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Ohia forest decline: its spread and severity in HawaiiAuthor(s): Edwin Q. P. Petteys; Robert E. Burgan; Robert E. Nelson
Source: Res. Pap. PSW-105. Berkeley, CA: U.S. Department of Agriculture, Forest Service, Pacific Southwest Forest and Range Experiment Station. 11 p
Publication Series: Research Paper (RP)
Station: Pacific Southwest Research Station
PDF: View PDF (869 KB)
DescriptionOhia forest decline–its severity and rate of spread–was studied by aerial photographic techniques on a 197,000-acre (80,000-ha) portion of the island of Hawaii. In 1954, only 300 acres (121 ha) showed signs of severe decline; by 1972, the acreage of severely affected forest had increased to 85,200 acres (34,480 ha). Rate of decline and current severity were related to mean annual precipitation and to elevation. The epidemic is continuing. Some forests on other Hawaiian islands also display decline symptoms.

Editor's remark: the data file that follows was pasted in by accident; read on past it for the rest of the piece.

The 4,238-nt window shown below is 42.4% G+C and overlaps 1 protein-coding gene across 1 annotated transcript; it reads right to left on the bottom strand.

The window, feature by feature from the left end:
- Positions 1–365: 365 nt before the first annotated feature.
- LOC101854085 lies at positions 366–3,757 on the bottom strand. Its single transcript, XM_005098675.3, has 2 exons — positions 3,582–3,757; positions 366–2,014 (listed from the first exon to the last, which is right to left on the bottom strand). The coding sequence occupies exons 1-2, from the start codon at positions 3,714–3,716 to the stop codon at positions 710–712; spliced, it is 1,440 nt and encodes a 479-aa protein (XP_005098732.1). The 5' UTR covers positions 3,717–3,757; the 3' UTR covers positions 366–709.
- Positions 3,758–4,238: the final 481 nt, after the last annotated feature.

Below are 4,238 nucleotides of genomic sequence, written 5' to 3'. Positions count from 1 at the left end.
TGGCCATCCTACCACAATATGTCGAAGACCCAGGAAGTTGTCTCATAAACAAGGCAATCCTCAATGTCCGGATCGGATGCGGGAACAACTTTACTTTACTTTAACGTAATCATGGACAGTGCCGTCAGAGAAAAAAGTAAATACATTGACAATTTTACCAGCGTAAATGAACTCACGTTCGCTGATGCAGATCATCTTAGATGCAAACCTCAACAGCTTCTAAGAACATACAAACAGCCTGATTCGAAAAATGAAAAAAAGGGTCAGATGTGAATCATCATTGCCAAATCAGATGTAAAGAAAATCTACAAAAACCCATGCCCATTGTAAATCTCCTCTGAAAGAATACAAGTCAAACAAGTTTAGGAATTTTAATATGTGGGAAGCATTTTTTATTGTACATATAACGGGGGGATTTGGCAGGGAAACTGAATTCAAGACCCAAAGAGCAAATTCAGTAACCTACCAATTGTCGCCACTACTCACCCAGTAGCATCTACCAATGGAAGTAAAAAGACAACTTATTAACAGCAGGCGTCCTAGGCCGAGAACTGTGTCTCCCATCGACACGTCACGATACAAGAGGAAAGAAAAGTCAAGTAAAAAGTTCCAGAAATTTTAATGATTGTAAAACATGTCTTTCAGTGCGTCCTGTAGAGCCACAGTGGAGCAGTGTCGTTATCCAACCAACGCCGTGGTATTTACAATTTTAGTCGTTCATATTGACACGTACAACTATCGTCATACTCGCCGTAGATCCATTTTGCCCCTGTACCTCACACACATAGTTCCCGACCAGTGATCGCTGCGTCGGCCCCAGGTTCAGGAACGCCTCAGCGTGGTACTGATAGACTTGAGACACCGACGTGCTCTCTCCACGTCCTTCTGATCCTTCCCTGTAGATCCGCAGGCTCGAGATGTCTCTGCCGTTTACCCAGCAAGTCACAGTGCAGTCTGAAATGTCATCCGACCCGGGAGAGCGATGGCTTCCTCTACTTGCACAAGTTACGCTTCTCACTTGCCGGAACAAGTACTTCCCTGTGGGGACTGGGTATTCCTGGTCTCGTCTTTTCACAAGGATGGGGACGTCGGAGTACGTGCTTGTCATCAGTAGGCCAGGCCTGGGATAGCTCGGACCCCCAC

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CitationPetteys, Edwin Q. P.; Burgan, Robert E.; Nelson, Robert E. 1975. Ohia forest decline: its spread and severity in Hawaii. Res. Pap. PSW-105. Berkeley, CA: U.S. Department of Agriculture, Forest Service, Pacific Southwest Forest and Range Experiment Station. 11 p
Keywordsohia decline, forest diseases, epidemics, aerial photography, Hawaii
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